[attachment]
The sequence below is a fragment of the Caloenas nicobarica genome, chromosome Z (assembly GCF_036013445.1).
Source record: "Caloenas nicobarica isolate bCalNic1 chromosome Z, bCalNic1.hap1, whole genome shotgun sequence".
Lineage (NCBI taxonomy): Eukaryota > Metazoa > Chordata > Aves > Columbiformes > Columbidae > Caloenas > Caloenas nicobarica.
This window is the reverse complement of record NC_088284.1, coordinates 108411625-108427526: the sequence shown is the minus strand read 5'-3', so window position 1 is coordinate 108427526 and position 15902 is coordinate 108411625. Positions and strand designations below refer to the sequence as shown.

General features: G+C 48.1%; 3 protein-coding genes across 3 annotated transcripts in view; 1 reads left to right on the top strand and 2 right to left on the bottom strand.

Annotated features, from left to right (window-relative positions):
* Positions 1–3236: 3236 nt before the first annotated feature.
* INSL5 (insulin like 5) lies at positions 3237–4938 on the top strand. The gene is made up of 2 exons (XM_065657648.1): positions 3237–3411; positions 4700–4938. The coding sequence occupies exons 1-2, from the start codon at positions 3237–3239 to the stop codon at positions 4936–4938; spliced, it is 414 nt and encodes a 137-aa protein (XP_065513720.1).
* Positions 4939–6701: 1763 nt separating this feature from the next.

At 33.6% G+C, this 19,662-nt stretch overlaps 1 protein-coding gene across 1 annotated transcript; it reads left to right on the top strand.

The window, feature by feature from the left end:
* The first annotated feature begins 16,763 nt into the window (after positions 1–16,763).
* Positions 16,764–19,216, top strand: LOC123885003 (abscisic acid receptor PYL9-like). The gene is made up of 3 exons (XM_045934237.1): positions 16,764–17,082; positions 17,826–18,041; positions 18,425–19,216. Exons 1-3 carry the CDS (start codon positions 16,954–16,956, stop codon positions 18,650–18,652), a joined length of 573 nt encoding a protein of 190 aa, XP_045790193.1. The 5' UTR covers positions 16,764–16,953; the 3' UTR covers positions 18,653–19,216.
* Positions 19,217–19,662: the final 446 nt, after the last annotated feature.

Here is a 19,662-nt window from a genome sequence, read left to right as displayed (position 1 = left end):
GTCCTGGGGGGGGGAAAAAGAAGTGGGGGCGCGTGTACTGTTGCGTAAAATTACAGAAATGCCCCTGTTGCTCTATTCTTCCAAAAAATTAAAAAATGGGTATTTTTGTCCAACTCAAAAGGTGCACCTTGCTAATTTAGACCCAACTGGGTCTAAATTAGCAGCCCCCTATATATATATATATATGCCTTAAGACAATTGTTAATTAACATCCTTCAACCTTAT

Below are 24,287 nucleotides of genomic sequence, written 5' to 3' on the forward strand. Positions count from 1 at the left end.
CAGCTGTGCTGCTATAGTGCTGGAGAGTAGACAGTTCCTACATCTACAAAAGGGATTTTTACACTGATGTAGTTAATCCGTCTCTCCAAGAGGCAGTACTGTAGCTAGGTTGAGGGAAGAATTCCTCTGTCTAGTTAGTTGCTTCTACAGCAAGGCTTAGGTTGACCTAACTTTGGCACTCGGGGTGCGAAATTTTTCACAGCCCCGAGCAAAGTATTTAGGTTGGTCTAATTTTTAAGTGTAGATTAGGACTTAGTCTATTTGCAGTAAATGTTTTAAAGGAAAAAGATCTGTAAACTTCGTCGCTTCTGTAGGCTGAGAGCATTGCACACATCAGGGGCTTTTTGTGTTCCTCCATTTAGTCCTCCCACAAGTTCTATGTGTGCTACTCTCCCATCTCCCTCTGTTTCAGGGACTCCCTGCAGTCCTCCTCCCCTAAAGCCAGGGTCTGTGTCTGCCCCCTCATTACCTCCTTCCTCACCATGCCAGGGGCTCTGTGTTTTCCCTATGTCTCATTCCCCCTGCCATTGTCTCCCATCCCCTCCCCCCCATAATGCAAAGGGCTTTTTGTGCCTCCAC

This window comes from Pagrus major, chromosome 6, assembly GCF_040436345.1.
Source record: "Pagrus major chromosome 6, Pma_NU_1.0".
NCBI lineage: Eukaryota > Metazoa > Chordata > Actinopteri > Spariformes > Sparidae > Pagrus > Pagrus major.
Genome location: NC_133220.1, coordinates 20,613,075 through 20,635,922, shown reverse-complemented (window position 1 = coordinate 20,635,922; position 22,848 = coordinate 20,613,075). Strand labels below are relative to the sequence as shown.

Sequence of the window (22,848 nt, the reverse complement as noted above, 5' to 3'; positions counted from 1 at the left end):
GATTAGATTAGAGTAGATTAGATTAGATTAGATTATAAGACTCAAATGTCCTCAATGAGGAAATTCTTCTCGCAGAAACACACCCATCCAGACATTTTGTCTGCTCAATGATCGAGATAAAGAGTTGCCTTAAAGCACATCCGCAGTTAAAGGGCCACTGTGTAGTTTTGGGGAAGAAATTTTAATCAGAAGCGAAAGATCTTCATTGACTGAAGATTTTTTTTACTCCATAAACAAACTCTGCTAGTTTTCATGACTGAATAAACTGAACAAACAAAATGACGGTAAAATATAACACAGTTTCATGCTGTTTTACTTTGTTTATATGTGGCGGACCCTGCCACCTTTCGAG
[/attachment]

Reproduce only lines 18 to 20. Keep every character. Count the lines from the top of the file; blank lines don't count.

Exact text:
CAGCTGTGCTGCTATAGTGCTGGAGAGTAGACAGTTCCTACATCTACAAAAGGGATTTTTACACTGATGTAGTTAATCCGTCTCTCCAAGAGGCAGTACTGTAGCTAGGTTGAGGGAAGAATTCCTCTGTCTAGTTAGTTGCTTCTACAGCAAGGCTTAGGTTGACCTAACTTTGGCACTCGGGGTGCGAAATTTTTCACAGCCCCGAGCAAAGTATTTAGGTTGGTCTAATTTTTAAGTGTAGATTAGGACTTAGTCTATTTGCAGTAAATGTTTTAAAGGAAAAAGATCTGTAAACTTCGTCGCTTCTGTAGGCTGAGAGCATTGCACACATCAGGGGCTTTTTGTGTTCCTCCATTTAGTCCTCCCACAAGTTCTATGTGTGCTACTCTCCCATCTCCCTCTGTTTCAGGGACTCCCTGCAGTCCTCCTCCCCTAAAGCCAGGGTCTGTGTCTGCCCCCTCATTACCTCCTTCCTCACCATGCCAGGGGCTCTGTGTTTTCCCTATGTCTCATTCCCCCTGCCATTGTCTCCCATCCCCTCCCCCCCATAATGCAAAGGGCTTTTTGTGCCTCCAC

This window comes from Pagrus major, chromosome 6, assembly GCF_040436345.1.
Source record: "Pagrus major chromosome 6, Pma_NU_1.0".